It isn’t until we are about halfway through our arduous, four-hour journey to the top of Mount Disappointment that Lucas Nathan, who records as Jerry Paper, tells me how the summit got its name. “More than 100 years ago, surveyors were trying to find the tallest point in this area of the San Gabriel Mountains,” Nathan explains. “They were carrying a bunch of radio equipment to place on the top of the peak, and when they reached the top after a grueling trek, they realized it’s not the tallest peak—that San Gabriel peak right next to it is a couple hundred feet higher. In their deep frustration, they decided to call the mountain Mount Disappointment. I like the idea of a beautiful mountain being named Mount Disappointment. The singular feeling that this group of people had toward the mountain became its name forever.”
There is a parallel here to Jerry Paper’s career, but it depends on how you look at it. On his new album, Toon Time Raw, he recorded with a backing band for the first time, employing friends BadBadNotGood, but choosing to keep their identity secret in order to avoid cheap publicity. For his upcoming tour, the task of recruiting a band to fill their shoes has proven both exhausting and expensive. In addition, he’s finding his music more difficult to promote than ever. Topping all of this off are doubts as to whether being a successful touring musician would even be a satisfying career. Disappointment seems inevitable, but Nathan has a different outlook.
“It’s ultimately how you view your own experience,” he says. “What are you looking for from an experience? The surveyors had a very specific purpose for climbing this mountain, and for them it was a disappointment. But, if instead of hiking the mountain with a purpose, you hike it just to hike it, ultimately it becomes beautiful and rewarding. So whatever my frustrations are with my career, ultimately I need to keep telling myself that it’s not about an end result. What am I going through life for, to reach a certain point? If I do that, I’m going to be constantly disappointed. Every time you climb a peak you’re going to see a higher peak and feel like you’ve done the wrong thing.”
And the hike is grueling. Nathan has done it before and is hardly winded, but for an amateur, frequent rest stops in the shade are essential for making it to the top. “Never apologize for wanting to rest on a hike,” he assures. “Getting to the top isn’t the reason for doing this. The whole point is just to be here.”
Nathan returned to Los Angeles after a brief sojourn in New York, where he spent seven years working on his music career in earnest. He came back a few months ago, attracted by LA’s affordability, diversity, and access to nature. Since returning to Southern California, Nathan’s tried to spend as much time outdoors as possible—a frugal hobby that allows him a chance to clear his mind and develop lyrical ideas for his work as Jerry Paper. “Since moving to LA, I’ve been hiking a lot more, and every single time I’m able to come up with a deeper love and better reason for why I like it,” he says. “LA has afforded me so much more outdoor time, and it’s a visceral and frequent reminder that I don’t like the two-dimensional reality of computer world. I’m much more interested in the four-dimensional reality of the human experience.”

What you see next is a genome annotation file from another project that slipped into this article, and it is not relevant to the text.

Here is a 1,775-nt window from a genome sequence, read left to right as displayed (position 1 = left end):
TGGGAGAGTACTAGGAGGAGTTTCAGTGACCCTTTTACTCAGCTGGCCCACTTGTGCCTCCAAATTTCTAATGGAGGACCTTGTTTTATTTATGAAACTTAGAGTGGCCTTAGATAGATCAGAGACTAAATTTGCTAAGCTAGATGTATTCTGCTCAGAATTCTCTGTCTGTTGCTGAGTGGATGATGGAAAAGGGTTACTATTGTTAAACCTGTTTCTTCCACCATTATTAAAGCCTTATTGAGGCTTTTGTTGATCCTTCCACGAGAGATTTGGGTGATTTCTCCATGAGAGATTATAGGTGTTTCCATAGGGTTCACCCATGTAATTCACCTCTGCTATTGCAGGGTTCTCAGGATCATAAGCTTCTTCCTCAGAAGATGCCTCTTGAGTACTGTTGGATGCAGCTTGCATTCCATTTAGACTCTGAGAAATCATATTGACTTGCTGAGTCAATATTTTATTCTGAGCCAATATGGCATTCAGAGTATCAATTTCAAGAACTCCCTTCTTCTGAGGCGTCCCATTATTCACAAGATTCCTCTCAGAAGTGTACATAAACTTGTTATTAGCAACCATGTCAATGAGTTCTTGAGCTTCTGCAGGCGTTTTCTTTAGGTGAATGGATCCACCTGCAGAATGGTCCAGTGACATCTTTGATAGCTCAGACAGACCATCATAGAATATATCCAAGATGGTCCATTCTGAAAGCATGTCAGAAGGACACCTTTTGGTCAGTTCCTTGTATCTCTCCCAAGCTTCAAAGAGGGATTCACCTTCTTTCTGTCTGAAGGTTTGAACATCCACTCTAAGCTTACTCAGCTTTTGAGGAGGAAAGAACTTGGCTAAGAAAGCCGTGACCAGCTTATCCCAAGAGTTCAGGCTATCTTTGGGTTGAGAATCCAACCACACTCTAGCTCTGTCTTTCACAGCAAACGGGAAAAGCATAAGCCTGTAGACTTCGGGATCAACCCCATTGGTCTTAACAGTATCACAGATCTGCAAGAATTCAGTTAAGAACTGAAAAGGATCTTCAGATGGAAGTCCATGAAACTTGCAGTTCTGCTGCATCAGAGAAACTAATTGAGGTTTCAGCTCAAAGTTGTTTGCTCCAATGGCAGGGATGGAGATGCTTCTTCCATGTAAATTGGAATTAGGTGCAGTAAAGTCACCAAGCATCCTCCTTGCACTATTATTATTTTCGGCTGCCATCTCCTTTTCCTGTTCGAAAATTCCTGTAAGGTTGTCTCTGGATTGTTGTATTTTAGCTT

For Nathan, it’s not that he needs a break from the aspects of his life that he loves. It’s a brief reprieve from phones and computers that can cloud his creativity. “I go on hikes alone and find myself thinking about what I’m seeing, smelling, and feeling, with the understanding that what is going on outside of my body is a series of vibrations, be it a particle or a wave,” he continues. “My experience of it is a vague representation of the world outside of me, based on my few sense impressions. I have a nose, ears, eyes, mouth, and a nervous system to take in this information, and my brain forms this holographic representation of reality, affording me the ability to go through it. So on hikes, I try to reflect on the holographic nature of my experience, the individual and very human aspect of it. I find that extremely fulfilling to focus on, rather than on what emails I have to do or what website I need to look at.”
We’re alone on the trail for a majority of the trip, and when we finally reach the summit, it feels nice not to have to share it with outsiders. The mountain is less than an hour’s drive from the suburbs of Los Angeles, but that’s plenty of distance from the distractions of contemporary life. Nathan notes that solitude has been an important aspect to his creative process since the beginning.
“It started when I was a teenager in LA with no access to a car,” he says. “That ultimately led to making music, and being not only okay with being alone, but preferring it. That was how I enjoyed myself, and how I felt the most comfortable and creative. It translated to my music for a very long time. The live experience of Jerry Paper has long been just me dancing, and trying to create an environment of solitude. I’ve had people come up to me after live shows and say ‘It’s like you’re dancing in your robe in your room,’ which is ultimately what I’m trying to project.”
Ultimately, he concludes: “My experience of solitude is freedom from other people’s perceptions and freedom from social thought. People let their freakiest self out alone, which is what my music strives for.” And that kind of true self-love is, of course, the furthest thing from disappointment.
—Words and Photos by Philip Cosores